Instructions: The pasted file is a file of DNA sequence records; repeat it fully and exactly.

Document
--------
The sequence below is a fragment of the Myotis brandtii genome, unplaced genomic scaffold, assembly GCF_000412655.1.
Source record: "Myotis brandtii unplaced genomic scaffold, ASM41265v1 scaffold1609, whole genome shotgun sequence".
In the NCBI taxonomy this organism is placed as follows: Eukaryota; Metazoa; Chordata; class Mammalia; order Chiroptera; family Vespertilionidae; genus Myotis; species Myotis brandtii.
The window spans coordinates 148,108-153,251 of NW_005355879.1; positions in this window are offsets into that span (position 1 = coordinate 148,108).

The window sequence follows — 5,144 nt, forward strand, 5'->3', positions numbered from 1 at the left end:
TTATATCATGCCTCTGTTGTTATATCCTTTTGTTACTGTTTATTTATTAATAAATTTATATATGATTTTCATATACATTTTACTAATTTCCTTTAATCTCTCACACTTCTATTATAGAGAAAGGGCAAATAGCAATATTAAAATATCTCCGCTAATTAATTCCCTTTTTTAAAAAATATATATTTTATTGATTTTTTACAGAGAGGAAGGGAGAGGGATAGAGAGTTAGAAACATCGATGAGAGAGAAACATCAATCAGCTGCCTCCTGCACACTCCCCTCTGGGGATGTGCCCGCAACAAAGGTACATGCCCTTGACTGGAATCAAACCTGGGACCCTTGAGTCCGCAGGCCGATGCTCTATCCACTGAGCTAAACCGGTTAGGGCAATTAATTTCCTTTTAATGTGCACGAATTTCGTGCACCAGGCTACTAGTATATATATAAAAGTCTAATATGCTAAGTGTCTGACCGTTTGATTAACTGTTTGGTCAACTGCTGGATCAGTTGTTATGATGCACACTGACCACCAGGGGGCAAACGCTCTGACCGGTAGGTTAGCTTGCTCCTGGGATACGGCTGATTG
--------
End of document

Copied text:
The sequence below is a fragment of the Myotis brandtii genome, unplaced genomic scaffold, assembly GCF_000412655.1.
Source record: "Myotis brandtii unplaced genomic scaffold, ASM41265v1 scaffold1609, whole genome shotgun sequence".
In the NCBI taxonomy this organism is placed as follows: Eukaryota; Metazoa; Chordata; class Mammalia; order Chiroptera; family Vespertilionidae; genus Myotis; species Myotis brandtii.
The window spans coordinates 148,108-153,251 of NW_005355879.1; positions in this window are offsets into that span (position 1 = coordinate 148,108).

The window sequence follows — 5,144 nt, forward strand, 5'->3', positions numbered from 1 at the left end:
TTATATCATGCCTCTGTTGTTATATCCTTTTGTTACTGTTTATTTATTAATAAATTTATATATGATTTTCATATACATTTTACTAATTTCCTTTAATCTCTCACACTTCTATTATAGAGAAAGGGCAAATAGCAATATTAAAATATCTCCGCTAATTAATTCCCTTTTTTAAAAAATATATATTTTATTGATTTTTTACAGAGAGGAAGGGAGAGGGATAGAGAGTTAGAAACATCGATGAGAGAGAAACATCAATCAGCTGCCTCCTGCACACTCCCCTCTGGGGATGTGCCCGCAACAAAGGTACATGCCCTTGACTGGAATCAAACCTGGGACCCTTGAGTCCGCAGGCCGATGCTCTATCCACTGAGCTAAACCGGTTAGGGCAATTAATTTCCTTTTAATGTGCACGAATTTCGTGCACCAGGCTACTAGTATATATATAAAAGTCTAATATGCTAAGTGTCTGACCGTTTGATTAACTGTTTGGTCAACTGCTGGATCAGTTGTTATGATGCACACTGACCACCAGGGGGCAAACGCTCTGACCGGTAGGTTAGCTTGCTCCTGGGATACGGCTGATTG